In a statement, Elliott called the implementation of the 2010 Joint Strategic Plan a “major step forward,” and said the Chamber is “pleased to see that the Administration commits to advance proactive measures that would shore up the protection of American innovation and creativity.”
But Elliott cited limited resources for the IPEC office and called on the Obama administration Congress “to expand on current enforcement efforts and ensure there are dedicated resources throughout the government, including the Office of the IPEC, to effectively enforce and promote IP rights both at home and abroad.”
The industry Copyright Alliance Executive Director Sandra Aistars said in a statement, “Today’s report issued from the Office of the Intellectual Property Enforcement Coordinator details many activities that are to be commended. But there is still work to be done.”
“Many hardworking authors, songwriters, photographers and others have lost their ability to make a living due to digital theft,” the Alliance asserted. “When stolen content is made available for free, those creators are unable to benefit economically from what they¹ve created. And the nation loses related jobs and taxes.”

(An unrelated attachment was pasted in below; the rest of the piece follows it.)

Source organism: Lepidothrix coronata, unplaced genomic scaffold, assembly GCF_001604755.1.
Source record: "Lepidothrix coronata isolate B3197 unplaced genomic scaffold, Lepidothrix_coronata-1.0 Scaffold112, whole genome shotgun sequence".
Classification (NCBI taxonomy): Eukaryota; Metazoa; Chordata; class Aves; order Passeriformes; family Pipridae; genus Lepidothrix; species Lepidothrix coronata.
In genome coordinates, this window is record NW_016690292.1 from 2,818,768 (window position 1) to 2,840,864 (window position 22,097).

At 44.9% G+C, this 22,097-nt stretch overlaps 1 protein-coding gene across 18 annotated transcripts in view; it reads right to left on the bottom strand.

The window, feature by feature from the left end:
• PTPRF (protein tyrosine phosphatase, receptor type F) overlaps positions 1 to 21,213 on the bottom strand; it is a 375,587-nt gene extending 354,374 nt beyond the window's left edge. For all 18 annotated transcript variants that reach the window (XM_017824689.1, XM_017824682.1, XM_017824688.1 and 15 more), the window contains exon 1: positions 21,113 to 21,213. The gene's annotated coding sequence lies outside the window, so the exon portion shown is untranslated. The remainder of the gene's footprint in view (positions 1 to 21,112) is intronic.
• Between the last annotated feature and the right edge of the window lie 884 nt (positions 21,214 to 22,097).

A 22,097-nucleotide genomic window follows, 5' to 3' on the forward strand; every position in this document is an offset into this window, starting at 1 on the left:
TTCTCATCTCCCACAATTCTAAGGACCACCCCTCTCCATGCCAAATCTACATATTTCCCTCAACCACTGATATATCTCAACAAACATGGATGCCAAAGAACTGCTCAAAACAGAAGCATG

Meanwhile, civil liberties group Public Knowledge’s John Bergmayer, a senior staff attorney, said the group was pleased that the report “demonstrates a commitment to transparency in policymaking for intellectual property.”
Bergmayer said trade negotiations such as the Trans-Pacific Partnership agreement “need more participation from the public in their formulation.”
Public Knowledge also praised the coordinator’s confirmation of the administration’s opposition to legislation “that reduces freedom of expression, increases cybersecurity risk (including authority to tamper with the DNS system), or undermines the dynamic, innovative global Internet,” it said.
But Public Knowledge also said in its release that the report “clearly shows that the content industries have a vast array of tools already at their disposal to enforce their rights, while the listing of enforcement cases also clearly shows the industries and the government have a world-wide reach when action is needed in any country in the world.”
And the group said it is “extremely wary” of how much the report depends on information from copyright industries for information about infringement. “Particularly in cases involving fair use, rights holders have not shown themselves to be reliable judges of infringement,” it said.